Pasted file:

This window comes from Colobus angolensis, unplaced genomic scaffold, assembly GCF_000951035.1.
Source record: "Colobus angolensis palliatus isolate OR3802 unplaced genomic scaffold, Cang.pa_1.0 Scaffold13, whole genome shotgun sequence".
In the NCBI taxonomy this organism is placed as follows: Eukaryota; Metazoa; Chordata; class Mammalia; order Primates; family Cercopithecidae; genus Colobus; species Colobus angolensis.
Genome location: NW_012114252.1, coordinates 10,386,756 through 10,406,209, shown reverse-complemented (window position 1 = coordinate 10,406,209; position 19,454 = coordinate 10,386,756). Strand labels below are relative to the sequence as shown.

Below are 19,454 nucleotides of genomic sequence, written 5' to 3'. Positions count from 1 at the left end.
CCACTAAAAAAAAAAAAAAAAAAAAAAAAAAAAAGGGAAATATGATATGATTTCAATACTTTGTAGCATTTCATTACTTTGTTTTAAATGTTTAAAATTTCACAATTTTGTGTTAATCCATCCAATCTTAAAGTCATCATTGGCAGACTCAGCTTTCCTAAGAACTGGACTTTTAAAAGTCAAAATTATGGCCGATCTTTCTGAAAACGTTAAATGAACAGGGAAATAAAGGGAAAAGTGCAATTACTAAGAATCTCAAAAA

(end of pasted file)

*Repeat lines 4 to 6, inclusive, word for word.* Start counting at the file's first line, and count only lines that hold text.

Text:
Genome location: NW_012114252.1, coordinates 10,386,756 through 10,406,209, shown reverse-complemented (window position 1 = coordinate 10,406,209; position 19,454 = coordinate 10,386,756). Strand labels below are relative to the sequence as shown.

Below are 19,454 nucleotides of genomic sequence, written 5' to 3'. Positions count from 1 at the left end.
CCACTAAAAAAAAAAAAAAAAAAAAAAAAAAAAAGGGAAATATGATATGATTTCAATACTTTGTAGCATTTCATTACTTTGTTTTAAATGTTTAAAATTTCACAATTTTGTGTTAATCCATCCAATCTTAAAGTCATCATTGGCAGACTCAGCTTTCCTAAGAACTGGACTTTTAAAAGTCAAAATTATGGCCGATCTTTCTGAAAACGTTAAATGAACAGGGAAATAAAGGGAAAAGTGCAATTACTAAGAATCTCAAAAA